Working Women May Catch a Break During the Robot Revolution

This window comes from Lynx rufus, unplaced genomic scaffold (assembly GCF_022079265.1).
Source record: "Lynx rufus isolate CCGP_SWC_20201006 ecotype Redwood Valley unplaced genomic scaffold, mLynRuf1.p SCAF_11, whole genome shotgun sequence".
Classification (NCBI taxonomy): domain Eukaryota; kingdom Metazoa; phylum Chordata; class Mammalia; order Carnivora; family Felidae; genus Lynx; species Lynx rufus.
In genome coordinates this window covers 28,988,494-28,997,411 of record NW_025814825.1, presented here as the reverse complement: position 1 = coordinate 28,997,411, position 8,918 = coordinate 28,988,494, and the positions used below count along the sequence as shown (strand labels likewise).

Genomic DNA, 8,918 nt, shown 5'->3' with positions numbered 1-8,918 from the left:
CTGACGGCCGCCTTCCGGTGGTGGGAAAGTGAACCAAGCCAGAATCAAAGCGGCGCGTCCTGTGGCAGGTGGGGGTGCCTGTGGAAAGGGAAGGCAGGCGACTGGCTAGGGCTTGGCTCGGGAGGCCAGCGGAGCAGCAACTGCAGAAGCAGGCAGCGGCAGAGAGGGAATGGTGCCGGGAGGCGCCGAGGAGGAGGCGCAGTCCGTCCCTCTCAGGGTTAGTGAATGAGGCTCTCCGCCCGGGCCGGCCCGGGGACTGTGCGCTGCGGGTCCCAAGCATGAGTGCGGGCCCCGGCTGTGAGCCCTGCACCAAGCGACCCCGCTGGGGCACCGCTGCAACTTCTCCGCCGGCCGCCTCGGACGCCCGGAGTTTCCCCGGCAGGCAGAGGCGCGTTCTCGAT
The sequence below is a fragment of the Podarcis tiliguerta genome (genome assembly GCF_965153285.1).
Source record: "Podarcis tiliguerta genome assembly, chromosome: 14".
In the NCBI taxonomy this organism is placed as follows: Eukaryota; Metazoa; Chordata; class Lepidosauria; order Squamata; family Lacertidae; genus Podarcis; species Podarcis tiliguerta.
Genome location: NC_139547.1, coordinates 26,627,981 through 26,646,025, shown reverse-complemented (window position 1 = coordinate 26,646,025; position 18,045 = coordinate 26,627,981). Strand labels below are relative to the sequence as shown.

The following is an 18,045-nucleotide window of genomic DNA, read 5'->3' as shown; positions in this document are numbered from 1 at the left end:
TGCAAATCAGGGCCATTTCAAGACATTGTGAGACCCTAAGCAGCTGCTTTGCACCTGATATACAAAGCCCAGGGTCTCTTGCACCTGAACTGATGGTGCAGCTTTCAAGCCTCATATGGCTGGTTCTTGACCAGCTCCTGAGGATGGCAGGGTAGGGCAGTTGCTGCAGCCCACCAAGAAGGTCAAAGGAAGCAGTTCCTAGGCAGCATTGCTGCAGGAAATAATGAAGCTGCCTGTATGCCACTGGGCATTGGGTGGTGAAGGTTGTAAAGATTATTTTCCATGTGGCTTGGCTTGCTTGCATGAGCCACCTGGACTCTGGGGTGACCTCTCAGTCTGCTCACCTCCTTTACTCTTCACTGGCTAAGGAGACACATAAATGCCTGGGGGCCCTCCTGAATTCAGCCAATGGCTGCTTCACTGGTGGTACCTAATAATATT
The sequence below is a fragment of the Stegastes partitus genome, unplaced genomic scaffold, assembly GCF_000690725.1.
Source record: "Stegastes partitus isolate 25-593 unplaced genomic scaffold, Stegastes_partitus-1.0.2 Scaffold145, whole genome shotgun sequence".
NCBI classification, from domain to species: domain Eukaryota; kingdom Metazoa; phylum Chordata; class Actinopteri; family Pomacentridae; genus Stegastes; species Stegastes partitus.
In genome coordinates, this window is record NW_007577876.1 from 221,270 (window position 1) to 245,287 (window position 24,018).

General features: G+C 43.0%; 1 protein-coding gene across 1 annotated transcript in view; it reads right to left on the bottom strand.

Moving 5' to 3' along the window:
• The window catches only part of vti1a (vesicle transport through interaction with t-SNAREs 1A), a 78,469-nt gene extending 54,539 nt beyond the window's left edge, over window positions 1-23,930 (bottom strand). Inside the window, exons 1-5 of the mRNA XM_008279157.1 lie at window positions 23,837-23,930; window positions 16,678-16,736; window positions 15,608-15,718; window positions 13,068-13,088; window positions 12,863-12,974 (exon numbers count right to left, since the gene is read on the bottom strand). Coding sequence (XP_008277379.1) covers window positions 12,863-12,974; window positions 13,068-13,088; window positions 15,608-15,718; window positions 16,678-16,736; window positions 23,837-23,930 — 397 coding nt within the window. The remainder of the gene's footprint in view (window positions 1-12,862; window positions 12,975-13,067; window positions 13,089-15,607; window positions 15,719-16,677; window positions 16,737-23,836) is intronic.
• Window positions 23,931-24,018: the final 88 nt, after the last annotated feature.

first_imgStay on target Let us know what you like about Geek by taking our survey. Evan Rachel Wood Just As Disturbed by Humanoid Sophia As Everyone ElseMIT’s Thread-Like Robot Slides Through Blood Vessels In the Brain center_img Who run the world? Robots. But also girls.Research suggests women are better positioned to ride out the rise of the machines—and may even benefit from it.Luckily for the ladies, predominantly female-led industries like nursing, teaching, and care work are not high priorities for automation.And, as Griffith University professor Fabrizio Carmignani pointed out, women in “advanced economies” tend to have higher levels of education and digital literacy, giving them the edge in a technological revolution.Girl power!Carmignani isn’t convinced robots will eventually wipe out human labor; digitalization, he explained, simply means a shift in the workforce. Like what happened in the 1970s, when women began re-entering the workforce, after decades of playing housewife and stay-at-home mom.“While automation could also threaten jobs in other sectors with high female participation (for example, assembly-type manufacturing or labor-intensive agriculture),” Carmignani wrote in an article published by The Conversation, “historically, the effect of innovation in the work sector seems to have increased demand for female labor and participation.”Dean of the Griffith Business School in Australia, Carmignani cites various studies suggesting the risk of jobs becoming automated is “significantly” lower for women than men—except in Japan.That’s not to say that plenty of female positions aren’t already on the chopping block: Sex robots, for a start, may soon put the world’s oldest profession out of business. And how many different mechanized cleaners are already on the market?There’s a robot for everything—from chauffeuring people to cooking food to policing neighborhoods. You don’t have to inexperienced or uneducated to lose your position to a gadget.It does make sense, though, that low-skilled occupations such as machine operators or assembly line workers (generally men) would be the first to be replaced. Meanwhile, females in the healthcare, education, community, and human resource industries can rest easy—for now.“Far from destroying all jobs, automation seems to be changing occupations in a way that benefits women more than men,” Carmignani said. “This does not mean that automation alone will eliminate any form of gender gap in the labor market.“However, it does mean that women have less to fear than men, and probably more to benefit, from the advent of robots,” he added.I’ll take it.last_img read more

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